Ever since I did the Genetics of Harry Potter, I’ve been a little stale. No more, I say! I am calling for everyone to send me their questions about worlds. Whether it be Harry Potter, Narnia, Mistborn, Lord of the Rings, Merlin, Game of Thrones, Disney, Dreamworks, Marvel, DC, Discworld, the Laundry Files, the Dresden Files, or anything else I’m familiar with (and I’m familiar with a lot) if you want to know, I probably will as well. It doesn’t matter if the question is about physics or neuroscience, paleontology or endochrynology, biochemistry or biohazardous materials disposal, genetics or geology, if I think it’s an interesting question, I’ll scour the interwebs and libraries, seek expert opinion and work through as many papers as I have to until I have an answer.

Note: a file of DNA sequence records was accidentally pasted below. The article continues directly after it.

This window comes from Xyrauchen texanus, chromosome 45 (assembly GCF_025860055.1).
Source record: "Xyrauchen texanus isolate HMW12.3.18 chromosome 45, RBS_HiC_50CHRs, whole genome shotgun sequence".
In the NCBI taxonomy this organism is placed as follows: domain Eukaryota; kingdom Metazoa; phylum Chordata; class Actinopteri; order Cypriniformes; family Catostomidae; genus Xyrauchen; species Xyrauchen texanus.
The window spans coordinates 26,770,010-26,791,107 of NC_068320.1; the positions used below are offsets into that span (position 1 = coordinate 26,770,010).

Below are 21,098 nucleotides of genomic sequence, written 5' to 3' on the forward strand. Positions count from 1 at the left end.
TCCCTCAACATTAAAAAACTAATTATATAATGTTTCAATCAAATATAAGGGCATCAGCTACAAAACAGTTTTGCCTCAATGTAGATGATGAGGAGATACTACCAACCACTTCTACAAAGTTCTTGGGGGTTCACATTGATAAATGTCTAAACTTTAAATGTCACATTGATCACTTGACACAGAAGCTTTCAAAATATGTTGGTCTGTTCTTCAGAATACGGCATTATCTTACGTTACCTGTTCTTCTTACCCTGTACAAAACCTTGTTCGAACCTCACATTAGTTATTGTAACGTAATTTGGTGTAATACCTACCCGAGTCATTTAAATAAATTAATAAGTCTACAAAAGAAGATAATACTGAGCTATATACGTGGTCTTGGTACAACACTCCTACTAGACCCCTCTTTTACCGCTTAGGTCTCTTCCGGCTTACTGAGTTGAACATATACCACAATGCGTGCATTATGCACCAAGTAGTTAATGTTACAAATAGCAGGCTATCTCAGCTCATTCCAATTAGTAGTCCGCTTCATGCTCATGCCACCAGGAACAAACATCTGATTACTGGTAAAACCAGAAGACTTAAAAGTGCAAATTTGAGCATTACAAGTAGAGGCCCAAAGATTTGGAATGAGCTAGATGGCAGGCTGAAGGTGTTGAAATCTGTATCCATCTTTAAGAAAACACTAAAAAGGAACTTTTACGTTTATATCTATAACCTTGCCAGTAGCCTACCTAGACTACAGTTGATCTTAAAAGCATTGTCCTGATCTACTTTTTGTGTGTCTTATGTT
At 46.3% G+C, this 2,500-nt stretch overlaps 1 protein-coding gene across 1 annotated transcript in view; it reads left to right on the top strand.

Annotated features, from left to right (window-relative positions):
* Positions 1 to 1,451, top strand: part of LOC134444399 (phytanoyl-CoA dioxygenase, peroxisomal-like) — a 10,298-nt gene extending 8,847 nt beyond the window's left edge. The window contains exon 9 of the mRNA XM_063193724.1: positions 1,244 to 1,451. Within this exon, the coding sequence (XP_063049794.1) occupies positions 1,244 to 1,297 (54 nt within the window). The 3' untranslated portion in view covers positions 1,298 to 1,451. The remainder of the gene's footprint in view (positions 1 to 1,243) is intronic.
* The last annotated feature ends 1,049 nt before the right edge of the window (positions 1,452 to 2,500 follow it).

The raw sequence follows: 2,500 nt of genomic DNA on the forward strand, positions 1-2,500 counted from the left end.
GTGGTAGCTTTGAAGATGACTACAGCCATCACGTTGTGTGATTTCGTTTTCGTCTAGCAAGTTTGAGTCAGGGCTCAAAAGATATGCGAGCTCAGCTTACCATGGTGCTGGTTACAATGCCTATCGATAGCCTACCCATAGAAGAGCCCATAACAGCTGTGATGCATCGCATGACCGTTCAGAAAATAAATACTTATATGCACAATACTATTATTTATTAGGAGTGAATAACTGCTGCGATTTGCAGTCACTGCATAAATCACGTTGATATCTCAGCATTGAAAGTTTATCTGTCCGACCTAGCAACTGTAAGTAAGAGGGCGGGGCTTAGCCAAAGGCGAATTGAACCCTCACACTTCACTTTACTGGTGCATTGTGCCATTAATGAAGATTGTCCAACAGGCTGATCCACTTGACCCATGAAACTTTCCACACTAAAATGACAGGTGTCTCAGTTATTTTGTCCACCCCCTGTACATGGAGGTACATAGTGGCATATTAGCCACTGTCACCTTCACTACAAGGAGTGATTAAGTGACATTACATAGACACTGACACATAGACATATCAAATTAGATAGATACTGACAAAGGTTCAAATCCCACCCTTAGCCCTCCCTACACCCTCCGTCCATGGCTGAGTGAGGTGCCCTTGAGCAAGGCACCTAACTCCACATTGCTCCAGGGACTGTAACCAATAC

So, come on! I dare you! Here, I’ll make it even easier for you:
Things I learnt in 2016
2016 was a bit of a crazy year. I know I’m late to that party, but I thought I’d make a list of things I learnt in 2016. This list is of course more related to life in general than it is to the many courses I took, so it doesn’t have things like “the role of the amygdala in learning, as it is currently understood”.
Continue reading “Things I learnt in 2016”
I had a birthday yesterday. I was too busy doing school and work things to actually write a post, but I thought I’d have some fun with it this year too.
More fun February 8 facts!
- Some saints of February 8th!